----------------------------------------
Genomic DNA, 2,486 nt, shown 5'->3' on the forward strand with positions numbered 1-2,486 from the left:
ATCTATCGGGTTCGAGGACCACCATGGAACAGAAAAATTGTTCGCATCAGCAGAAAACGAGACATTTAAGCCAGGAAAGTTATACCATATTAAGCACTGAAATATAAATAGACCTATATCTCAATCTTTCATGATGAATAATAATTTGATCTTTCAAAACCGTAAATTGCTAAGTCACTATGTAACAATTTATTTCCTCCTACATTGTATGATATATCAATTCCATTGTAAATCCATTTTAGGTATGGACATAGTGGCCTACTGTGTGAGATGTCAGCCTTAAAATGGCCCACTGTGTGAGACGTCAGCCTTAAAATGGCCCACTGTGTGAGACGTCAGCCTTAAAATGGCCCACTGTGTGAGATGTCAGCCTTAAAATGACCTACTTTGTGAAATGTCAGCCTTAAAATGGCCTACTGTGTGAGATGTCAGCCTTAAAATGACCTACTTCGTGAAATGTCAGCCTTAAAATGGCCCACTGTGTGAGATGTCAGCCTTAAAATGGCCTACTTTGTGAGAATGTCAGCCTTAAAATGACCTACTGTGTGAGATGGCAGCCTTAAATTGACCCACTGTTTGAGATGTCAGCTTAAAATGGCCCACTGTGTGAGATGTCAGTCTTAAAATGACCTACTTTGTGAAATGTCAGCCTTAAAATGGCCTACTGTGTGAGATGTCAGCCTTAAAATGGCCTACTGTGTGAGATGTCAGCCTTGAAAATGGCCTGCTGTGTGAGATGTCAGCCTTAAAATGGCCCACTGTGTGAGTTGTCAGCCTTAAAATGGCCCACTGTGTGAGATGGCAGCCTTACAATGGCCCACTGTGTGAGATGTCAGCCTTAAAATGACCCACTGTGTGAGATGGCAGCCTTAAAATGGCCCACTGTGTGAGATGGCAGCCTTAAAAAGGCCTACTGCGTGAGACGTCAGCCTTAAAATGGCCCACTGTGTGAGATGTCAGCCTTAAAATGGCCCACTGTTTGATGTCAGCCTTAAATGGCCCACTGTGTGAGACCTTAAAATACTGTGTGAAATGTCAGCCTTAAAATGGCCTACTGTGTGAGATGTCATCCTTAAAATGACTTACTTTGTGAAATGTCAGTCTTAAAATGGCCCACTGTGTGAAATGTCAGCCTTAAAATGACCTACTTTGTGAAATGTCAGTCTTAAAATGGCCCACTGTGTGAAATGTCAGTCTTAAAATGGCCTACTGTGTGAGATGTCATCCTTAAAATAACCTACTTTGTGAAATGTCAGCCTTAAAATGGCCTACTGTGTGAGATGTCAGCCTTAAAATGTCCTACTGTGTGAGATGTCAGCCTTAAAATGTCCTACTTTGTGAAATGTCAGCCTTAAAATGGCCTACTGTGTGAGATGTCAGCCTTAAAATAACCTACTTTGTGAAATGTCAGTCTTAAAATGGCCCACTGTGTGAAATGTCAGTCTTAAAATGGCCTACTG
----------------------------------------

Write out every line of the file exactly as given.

Genomic DNA, 2,486 nt, shown 5'->3' on the forward strand with positions numbered 1-2,486 from the left:
ATCTATCGGGTTCGAGGACCACCATGGAACAGAAAAATTGTTCGCATCAGCAGAAAACGAGACATTTAAGCCAGGAAAGTTATACCATATTAAGCACTGAAATATAAATAGACCTATATCTCAATCTTTCATGATGAATAATAATTTGATCTTTCAAAACCGTAAATTGCTAAGTCACTATGTAACAATTTATTTCCTCCTACATTGTATGATATATCAATTCCATTGTAAATCCATTTTAGGTATGGACATAGTGGCCTACTGTGTGAGATGTCAGCCTTAAAATGGCCCACTGTGTGAGACGTCAGCCTTAAAATGGCCCACTGTGTGAGACGTCAGCCTTAAAATGGCCCACTGTGTGAGATGTCAGCCTTAAAATGACCTACTTTGTGAAATGTCAGCCTTAAAATGGCCTACTGTGTGAGATGTCAGCCTTAAAATGACCTACTTCGTGAAATGTCAGCCTTAAAATGGCCCACTGTGTGAGATGTCAGCCTTAAAATGGCCTACTTTGTGAGAATGTCAGCCTTAAAATGACCTACTGTGTGAGATGGCAGCCTTAAATTGACCCACTGTTTGAGATGTCAGCTTAAAATGGCCCACTGTGTGAGATGTCAGTCTTAAAATGACCTACTTTGTGAAATGTCAGCCTTAAAATGGCCTACTGTGTGAGATGTCAGCCTTAAAATGGCCTACTGTGTGAGATGTCAGCCTTGAAAATGGCCTGCTGTGTGAGATGTCAGCCTTAAAATGGCCCACTGTGTGAGTTGTCAGCCTTAAAATGGCCCACTGTGTGAGATGGCAGCCTTACAATGGCCCACTGTGTGAGATGTCAGCCTTAAAATGACCCACTGTGTGAGATGGCAGCCTTAAAATGGCCCACTGTGTGAGATGGCAGCCTTAAAAAGGCCTACTGCGTGAGACGTCAGCCTTAAAATGGCCCACTGTGTGAGATGTCAGCCTTAAAATGGCCCACTGTTTGATGTCAGCCTTAAATGGCCCACTGTGTGAGACCTTAAAATACTGTGTGAAATGTCAGCCTTAAAATGGCCTACTGTGTGAGATGTCATCCTTAAAATGACTTACTTTGTGAAATGTCAGTCTTAAAATGGCCCACTGTGTGAAATGTCAGCCTTAAAATGACCTACTTTGTGAAATGTCAGTCTTAAAATGGCCCACTGTGTGAAATGTCAGTCTTAAAATGGCCTACTGTGTGAGATGTCATCCTTAAAATAACCTACTTTGTGAAATGTCAGCCTTAAAATGGCCTACTGTGTGAGATGTCAGCCTTAAAATGTCCTACTGTGTGAGATGTCAGCCTTAAAATGTCCTACTTTGTGAAATGTCAGCCTTAAAATGGCCTACTGTGTGAGATGTCAGCCTTAAAATAACCTACTTTGTGAAATGTCAGTCTTAAAATGGCCCACTGTGTGAAATGTCAGTCTTAAAATGGCCTACTG